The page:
I have found pictures of Shelby taken in the pits at race tracks and the best ones show him conferring with drivers like Dan Gurney and Phil Hill–drivers who coincidentally, he has raced against himself when he was still a race driver. Those images are indelibly inked in my brain–him warning the drivers, now in his employ, in no uncertain terms not to push the car so much that it breaks, though we all know racers absolutely hate having to throttle back.

Maybe why I haven’t done an “in the pits conference” painting so far is some viewers might be so curious as to what Gurney, Foyt, Bondurant et al looked like back then that they will lose interest in Shelby. And I didn’t paint any pictures of him from recent decades. Oh, the smile was still there but it’s hard for me to reconcile the older Shelby with my memories of the tall Texan who strode into International racing in the ’50s and ’60s. I choose to remember him in a certain way and a certain time period.

Carroll Shelby and Phil Hill

This black and white Ford publicity shot showing Shelby at LeMans with Phil Hill almost shows them as friends, which they were, and equals, which they weren’t, because at that point in time, Shelby ran the team and Hill was one of the hired drivers. In a painting of Shelby with one of his drivers I’d have to think about what what their expressions say about their relationship.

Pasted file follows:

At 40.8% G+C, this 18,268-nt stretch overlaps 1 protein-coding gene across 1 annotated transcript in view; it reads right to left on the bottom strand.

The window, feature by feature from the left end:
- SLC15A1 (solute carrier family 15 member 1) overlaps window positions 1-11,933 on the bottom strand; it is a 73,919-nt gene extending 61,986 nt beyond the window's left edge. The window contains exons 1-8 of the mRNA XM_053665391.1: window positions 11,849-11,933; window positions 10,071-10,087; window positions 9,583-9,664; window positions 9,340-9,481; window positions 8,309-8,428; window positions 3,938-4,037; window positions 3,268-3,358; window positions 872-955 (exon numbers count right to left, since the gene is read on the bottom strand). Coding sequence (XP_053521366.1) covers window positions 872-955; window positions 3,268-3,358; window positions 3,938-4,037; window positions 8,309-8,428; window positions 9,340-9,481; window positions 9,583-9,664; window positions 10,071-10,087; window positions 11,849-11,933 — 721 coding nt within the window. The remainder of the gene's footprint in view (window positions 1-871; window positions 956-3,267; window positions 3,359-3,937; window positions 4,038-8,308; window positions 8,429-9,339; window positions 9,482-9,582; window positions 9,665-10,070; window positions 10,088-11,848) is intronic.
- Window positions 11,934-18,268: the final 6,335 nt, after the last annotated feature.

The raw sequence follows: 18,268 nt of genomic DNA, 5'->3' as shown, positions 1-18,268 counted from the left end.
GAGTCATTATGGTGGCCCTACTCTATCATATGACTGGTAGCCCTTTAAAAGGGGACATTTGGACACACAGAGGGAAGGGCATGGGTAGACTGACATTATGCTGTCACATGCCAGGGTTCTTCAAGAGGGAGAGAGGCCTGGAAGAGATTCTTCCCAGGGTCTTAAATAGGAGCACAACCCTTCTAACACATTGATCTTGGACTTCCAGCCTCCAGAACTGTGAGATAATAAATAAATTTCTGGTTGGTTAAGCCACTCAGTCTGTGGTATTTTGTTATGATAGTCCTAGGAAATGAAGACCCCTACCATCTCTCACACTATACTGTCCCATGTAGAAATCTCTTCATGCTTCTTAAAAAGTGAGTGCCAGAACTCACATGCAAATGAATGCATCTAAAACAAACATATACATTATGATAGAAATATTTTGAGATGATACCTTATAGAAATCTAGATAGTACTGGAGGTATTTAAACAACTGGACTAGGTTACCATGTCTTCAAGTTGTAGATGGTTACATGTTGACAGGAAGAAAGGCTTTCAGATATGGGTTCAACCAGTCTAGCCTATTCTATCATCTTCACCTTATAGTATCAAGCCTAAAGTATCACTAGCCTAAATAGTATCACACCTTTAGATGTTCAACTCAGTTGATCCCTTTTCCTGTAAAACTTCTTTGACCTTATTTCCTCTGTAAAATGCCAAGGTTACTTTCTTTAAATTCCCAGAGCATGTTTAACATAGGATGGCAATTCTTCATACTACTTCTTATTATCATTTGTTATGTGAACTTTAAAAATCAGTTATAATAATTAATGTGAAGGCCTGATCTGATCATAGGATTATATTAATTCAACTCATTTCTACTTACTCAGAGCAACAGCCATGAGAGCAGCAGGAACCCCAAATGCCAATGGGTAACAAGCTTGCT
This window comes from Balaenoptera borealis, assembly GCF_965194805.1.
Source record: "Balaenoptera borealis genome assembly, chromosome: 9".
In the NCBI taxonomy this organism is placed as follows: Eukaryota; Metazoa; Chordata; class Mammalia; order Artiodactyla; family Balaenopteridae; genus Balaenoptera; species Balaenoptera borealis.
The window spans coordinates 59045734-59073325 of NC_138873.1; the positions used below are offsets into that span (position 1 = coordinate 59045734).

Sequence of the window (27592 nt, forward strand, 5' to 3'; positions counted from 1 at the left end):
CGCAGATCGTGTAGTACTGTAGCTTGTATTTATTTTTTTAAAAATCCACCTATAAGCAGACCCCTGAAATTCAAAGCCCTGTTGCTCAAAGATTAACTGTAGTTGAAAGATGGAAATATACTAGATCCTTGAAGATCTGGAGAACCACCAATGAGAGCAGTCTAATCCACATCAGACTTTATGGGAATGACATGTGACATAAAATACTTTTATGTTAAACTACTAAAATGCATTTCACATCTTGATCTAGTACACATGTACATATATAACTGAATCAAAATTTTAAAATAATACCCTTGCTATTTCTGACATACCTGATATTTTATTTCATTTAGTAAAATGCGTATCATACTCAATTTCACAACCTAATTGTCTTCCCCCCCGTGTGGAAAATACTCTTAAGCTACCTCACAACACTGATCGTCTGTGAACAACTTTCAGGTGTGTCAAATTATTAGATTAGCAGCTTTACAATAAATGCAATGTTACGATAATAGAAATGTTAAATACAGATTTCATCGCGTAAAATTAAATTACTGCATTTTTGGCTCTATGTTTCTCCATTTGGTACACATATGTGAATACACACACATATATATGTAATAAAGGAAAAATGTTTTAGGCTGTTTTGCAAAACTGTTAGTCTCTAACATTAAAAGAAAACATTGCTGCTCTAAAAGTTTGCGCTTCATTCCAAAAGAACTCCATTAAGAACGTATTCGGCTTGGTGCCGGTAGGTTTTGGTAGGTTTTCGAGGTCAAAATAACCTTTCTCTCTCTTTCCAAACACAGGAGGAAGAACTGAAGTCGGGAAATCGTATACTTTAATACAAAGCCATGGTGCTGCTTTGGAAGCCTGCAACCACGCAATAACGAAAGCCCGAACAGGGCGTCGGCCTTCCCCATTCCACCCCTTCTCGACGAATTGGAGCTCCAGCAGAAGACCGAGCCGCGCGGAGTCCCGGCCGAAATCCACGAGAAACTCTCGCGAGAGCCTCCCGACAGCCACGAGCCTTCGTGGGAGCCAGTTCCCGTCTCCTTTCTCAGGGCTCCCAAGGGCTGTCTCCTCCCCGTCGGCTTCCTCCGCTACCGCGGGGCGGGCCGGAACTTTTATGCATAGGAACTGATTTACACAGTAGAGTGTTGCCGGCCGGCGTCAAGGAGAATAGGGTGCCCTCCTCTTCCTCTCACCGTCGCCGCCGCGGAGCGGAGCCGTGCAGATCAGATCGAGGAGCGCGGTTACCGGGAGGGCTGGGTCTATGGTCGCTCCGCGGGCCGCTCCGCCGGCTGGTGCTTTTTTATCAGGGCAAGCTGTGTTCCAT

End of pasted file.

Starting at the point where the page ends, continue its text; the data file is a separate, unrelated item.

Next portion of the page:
I’ll know after January 9th, when my portrait of him in a race car–in his ’50s uniform of pudding bowl helmet and his chicken-pluckin’ striped overalls–comes up for auction at Mecum Kissimmee. Maybe the cowboy portraits invoke more memories but you hafta know, he wouldn’t have gotten Ford behind him on the Cobra if he hadn’t first established the reputation of being a world class race driver. He showed the Europeans American drivers could do it–especially at LeMans in ’59 when he won for Aston Martin (with co-driver Roy Salvadori).

In the past I only painted portraits of the cars–the Shelby Mustangs, GT40s, Cobras–but I have a feeling, as Shelby fans learn more about his life, they’ll be interested in the man and the drivers he nurtured – guys like Dan Gurney, Bob Bondurant and many others. We know about the cars of Shelby-American, every little detail. Now, I think, we want to know about the people…

Let us know what you think in the Comments.

Wallace Wyss art

THE AUTHOR: Wallace Wyss is a Shelby biographer who was invited to visit Shelby-American in 1965 where he was introduced to a car called the 427 Cobra. Wyss pledges to provide a vintage copy of his bio of Shelby entitled SHELBY’S WILDLIFE: The Cobras and the Mustangs if they place the winning bid on either of his two Shelby-themed works being auctioned at Kissimmee Jan. 9th, even if it has to be sent post auction.

Carroll Shelby - Wyss Art

Summary
The Many Faces of Carroll Shelby
Article Name
The Many Faces of Carroll Shelby
Description
I got to know Carroll Shelby, who wrote the forward to my first Shelby book, meeting him to ask questions about his career at his nondescript office in Playa del Rey and later at his memorabilia-filled office at the racing tire shop in Gardena.
Author

Comments

  1. Wonderful paintings Wallace ! Quite the job capturing a man in constant motion.

Speak Your Mind

*